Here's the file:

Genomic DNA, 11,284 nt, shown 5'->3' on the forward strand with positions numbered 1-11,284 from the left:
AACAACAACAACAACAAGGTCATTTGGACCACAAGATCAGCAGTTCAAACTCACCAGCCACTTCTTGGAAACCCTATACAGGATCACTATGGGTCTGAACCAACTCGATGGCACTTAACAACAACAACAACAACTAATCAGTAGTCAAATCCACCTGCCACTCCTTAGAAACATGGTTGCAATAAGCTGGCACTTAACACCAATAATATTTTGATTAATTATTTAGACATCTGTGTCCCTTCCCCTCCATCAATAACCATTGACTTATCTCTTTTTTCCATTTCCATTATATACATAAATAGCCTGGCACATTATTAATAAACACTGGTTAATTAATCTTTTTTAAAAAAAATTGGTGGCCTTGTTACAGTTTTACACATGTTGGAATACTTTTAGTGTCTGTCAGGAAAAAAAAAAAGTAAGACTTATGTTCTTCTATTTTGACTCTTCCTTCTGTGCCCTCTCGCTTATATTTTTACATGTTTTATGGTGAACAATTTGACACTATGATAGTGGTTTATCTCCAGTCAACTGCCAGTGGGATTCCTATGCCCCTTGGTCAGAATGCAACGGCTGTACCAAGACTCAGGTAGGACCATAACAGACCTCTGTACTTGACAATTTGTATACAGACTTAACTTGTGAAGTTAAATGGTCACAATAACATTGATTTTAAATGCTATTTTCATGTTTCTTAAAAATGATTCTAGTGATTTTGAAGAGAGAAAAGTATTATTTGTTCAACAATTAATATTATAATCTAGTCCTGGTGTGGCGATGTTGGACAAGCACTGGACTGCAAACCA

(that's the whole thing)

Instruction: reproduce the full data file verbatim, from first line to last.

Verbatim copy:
Genomic DNA, 11,284 nt, shown 5'->3' on the forward strand with positions numbered 1-11,284 from the left:
AACAACAACAACAACAAGGTCATTTGGACCACAAGATCAGCAGTTCAAACTCACCAGCCACTTCTTGGAAACCCTATACAGGATCACTATGGGTCTGAACCAACTCGATGGCACTTAACAACAACAACAACAACTAATCAGTAGTCAAATCCACCTGCCACTCCTTAGAAACATGGTTGCAATAAGCTGGCACTTAACACCAATAATATTTTGATTAATTATTTAGACATCTGTGTCCCTTCCCCTCCATCAATAACCATTGACTTATCTCTTTTTTCCATTTCCATTATATACATAAATAGCCTGGCACATTATTAATAAACACTGGTTAATTAATCTTTTTTAAAAAAAATTGGTGGCCTTGTTACAGTTTTACACATGTTGGAATACTTTTAGTGTCTGTCAGGAAAAAAAAAAAGTAAGACTTATGTTCTTCTATTTTGACTCTTCCTTCTGTGCCCTCTCGCTTATATTTTTACATGTTTTATGGTGAACAATTTGACACTATGATAGTGGTTTATCTCCAGTCAACTGCCAGTGGGATTCCTATGCCCCTTGGTCAGAATGCAACGGCTGTACCAAGACTCAGGTAGGACCATAACAGACCTCTGTACTTGACAATTTGTATACAGACTTAACTTGTGAAGTTAAATGGTCACAATAACATTGATTTTAAATGCTATTTTCATGTTTCTTAAAAATGATTCTAGTGATTTTGAAGAGAGAAAAGTATTATTTGTTCAACAATTAATATTATAATCTAGTCCTGGTGTGGCGATGTTGGACAAGCACTGGACTGCAAACCA